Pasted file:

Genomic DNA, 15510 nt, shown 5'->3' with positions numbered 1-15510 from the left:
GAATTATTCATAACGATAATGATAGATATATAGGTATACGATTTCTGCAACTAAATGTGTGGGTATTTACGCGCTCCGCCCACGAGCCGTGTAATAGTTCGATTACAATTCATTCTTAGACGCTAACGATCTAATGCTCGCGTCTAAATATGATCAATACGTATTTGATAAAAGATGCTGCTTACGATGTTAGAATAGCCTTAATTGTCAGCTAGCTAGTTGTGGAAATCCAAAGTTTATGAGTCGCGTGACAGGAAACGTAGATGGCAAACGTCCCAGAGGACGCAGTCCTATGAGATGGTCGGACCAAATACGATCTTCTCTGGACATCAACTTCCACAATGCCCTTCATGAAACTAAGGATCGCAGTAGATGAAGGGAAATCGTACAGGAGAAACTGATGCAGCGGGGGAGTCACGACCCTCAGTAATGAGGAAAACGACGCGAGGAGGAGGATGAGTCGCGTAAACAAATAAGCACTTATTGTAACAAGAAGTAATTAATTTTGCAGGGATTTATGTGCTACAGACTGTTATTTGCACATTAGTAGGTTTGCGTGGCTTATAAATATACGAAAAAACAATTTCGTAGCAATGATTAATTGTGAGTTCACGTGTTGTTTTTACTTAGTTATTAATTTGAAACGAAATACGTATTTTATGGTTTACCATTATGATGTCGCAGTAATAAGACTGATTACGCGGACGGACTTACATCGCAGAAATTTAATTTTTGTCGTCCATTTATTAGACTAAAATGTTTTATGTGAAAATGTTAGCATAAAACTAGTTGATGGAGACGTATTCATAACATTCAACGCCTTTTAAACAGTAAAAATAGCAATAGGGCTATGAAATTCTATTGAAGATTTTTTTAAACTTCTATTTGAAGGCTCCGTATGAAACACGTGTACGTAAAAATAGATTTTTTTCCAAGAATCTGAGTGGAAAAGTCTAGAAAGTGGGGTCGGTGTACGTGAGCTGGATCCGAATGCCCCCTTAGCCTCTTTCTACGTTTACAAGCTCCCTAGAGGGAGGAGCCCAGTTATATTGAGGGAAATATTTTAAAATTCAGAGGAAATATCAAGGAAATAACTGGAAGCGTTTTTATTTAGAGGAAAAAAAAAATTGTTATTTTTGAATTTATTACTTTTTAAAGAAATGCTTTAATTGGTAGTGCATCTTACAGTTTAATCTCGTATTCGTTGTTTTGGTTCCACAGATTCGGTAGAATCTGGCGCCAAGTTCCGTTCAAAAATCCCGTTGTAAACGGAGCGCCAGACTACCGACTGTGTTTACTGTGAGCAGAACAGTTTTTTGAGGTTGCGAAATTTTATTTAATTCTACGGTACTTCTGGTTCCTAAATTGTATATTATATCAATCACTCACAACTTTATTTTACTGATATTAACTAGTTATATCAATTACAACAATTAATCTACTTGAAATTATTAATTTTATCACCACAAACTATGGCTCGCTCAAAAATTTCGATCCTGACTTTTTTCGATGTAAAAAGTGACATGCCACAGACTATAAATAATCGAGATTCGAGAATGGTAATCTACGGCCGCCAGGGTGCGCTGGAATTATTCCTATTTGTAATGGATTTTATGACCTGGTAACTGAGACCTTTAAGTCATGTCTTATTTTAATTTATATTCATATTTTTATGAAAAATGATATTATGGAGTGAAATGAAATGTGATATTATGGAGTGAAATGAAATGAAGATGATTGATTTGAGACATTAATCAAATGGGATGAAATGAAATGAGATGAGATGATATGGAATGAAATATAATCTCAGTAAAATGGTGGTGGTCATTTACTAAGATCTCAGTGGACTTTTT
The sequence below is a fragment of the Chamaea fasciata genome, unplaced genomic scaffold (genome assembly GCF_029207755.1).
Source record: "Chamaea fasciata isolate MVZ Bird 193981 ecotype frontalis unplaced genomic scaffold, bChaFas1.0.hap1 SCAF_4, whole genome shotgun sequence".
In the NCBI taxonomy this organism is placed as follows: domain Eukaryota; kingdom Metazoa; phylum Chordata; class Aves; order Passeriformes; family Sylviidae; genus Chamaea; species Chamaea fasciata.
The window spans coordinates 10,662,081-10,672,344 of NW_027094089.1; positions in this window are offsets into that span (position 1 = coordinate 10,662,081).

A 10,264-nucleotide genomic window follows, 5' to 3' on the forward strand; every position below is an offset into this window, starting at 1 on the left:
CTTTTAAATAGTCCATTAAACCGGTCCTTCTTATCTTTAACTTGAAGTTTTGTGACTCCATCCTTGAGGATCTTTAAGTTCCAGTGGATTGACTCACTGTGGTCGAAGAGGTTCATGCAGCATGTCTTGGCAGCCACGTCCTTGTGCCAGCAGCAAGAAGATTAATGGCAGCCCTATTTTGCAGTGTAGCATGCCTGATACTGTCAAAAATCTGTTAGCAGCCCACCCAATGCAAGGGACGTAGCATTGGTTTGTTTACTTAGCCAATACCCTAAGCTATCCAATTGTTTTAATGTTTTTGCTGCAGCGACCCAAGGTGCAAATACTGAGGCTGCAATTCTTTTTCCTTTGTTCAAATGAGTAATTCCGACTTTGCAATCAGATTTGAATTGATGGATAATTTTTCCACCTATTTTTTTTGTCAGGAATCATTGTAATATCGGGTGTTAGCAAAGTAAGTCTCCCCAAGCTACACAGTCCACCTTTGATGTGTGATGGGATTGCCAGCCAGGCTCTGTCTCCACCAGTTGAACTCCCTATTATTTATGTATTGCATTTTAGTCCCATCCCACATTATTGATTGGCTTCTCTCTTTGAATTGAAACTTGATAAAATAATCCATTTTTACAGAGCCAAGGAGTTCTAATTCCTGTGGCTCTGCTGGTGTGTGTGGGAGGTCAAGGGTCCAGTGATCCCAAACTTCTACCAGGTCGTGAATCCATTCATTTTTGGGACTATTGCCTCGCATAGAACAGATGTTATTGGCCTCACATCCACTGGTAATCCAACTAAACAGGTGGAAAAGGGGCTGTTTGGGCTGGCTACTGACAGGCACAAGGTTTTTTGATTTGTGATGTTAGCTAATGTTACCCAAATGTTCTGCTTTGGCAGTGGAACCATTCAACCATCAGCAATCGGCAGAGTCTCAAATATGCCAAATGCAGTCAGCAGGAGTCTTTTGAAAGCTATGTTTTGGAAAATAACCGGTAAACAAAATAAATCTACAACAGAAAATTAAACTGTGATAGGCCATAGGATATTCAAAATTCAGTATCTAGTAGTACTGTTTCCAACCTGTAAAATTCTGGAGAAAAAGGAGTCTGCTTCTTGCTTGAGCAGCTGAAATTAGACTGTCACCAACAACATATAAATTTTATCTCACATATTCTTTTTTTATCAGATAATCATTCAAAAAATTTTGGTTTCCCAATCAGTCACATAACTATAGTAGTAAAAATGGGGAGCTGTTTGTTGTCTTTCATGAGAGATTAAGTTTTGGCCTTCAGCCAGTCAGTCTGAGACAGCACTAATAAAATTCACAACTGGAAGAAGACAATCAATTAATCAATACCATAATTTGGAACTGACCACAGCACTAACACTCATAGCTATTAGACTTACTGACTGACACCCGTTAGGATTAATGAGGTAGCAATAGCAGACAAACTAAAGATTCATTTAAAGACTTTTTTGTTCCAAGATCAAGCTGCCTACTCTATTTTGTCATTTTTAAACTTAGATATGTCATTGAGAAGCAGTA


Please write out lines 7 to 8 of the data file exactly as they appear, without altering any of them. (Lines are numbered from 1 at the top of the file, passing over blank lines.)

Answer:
A 10,264-nucleotide genomic window follows, 5' to 3' on the forward strand; every position below is an offset into this window, starting at 1 on the left:
CTTTTAAATAGTCCATTAAACCGGTCCTTCTTATCTTTAACTTGAAGTTTTGTGACTCCATCCTTGAGGATCTTTAAGTTCCAGTGGATTGACTCACTGTGGTCGAAGAGGTTCATGCAGCATGTCTTGGCAGCCACGTCCTTGTGCCAGCAGCAAGAAGATTAATGGCAGCCCTATTTTGCAGTGTAGCATGCCTGATACTGTCAAAAATCTGTTAGCAGCCCACCCAATGCAAGGGACGTAGCATTGGTTTGTTTACTTAGCCAATACCCTAAGCTATCCAATTGTTTTAATGTTTTTGCTGCAGCGACCCAAGGTGCAAATACTGAGGCTGCAATTCTTTTTCCTTTGTTCAAATGAGTAATTCCGACTTTGCAATCAGATTTGAATTGATGGATAATTTTTCCACCTATTTTTTTTGTCAGGAATCATTGTAATATCGGGTGTTAGCAAAGTAAGTCTCCCCAAGCTACACAGTCCACCTTTGATGTGTGATGGGATTGCCAGCCAGGCTCTGTCTCCACCAGTTGAACTCCCTATTATTTATGTATTGCATTTTAGTCCCATCCCACATTATTGATTGGCTTCTCTCTTTGAATTGAAACTTGATAAAATAATCCATTTTTACAGAGCCAAGGAGTTCTAATTCCTGTGGCTCTGCTGGTGTGTGTGGGAGGTCAAGGGTCCAGTGATCCCAAACTTCTACCAGGTCGTGAATCCATTCATTTTTGGGACTATTGCCTCGCATAGAACAGATGTTATTGGCCTCACATCCACTGGTAATCCAACTAAACAGGTGGAAAAGGGGCTGTTTGGGCTGGCTACTGACAGGCACAAGGTTTTTTGATTTGTGATGTTAGCTAATGTTACCCAAATGTTCTGCTTTGGCAGTGGAACCATTCAACCATCAGCAATCGGCAGAGTCTCAAATATGCCAAATGCAGTCAGCAGGAGTCTTTTGAAAGCTATGTTTTGGAAAATAACCGGTAAACAAAATAAATCTACAACAGAAAATTAAACTGTGATAGGCCATAGGATATTCAAAATTCAGTATCTAGTAGTACTGTTTCCAACCTGTAAAATTCTGGAGAAAAAGGAGTCTGCTTCTTGCTTGAGCAGCTGAAATTAGACTGTCACCAACAACATATAAATTTTATCTCACATATTCTTTTTTTATCAGATAATCATTCAAAAAATTTTGGTTTCCCAATCAGTCACATAACTATAGTAGTAAAAATGGGGAGCTGTTTGTTGTCTTTCATGAGAGATTAAGTTTTGGCCTTCAGCCAGTCAGTCTGAGACAGCACTAATAAAATTCACAACTGGAAGAAGACAATCAATTAATCAATACCATAATTTGGAACTGACCACAGCACTAACACTCATAGCTATTAGACTTACTGACTGACACCCGTTAGGATTAATGAGGTAGCAATAGCAGACAAACTAAAGATTCATTTAAAGACTTTTTTGTTCCAAGATCAAGCTGCCTACTCTATTTTGTCATTTTTAAACTTAGATATGTCATTGAGAAGCAGTA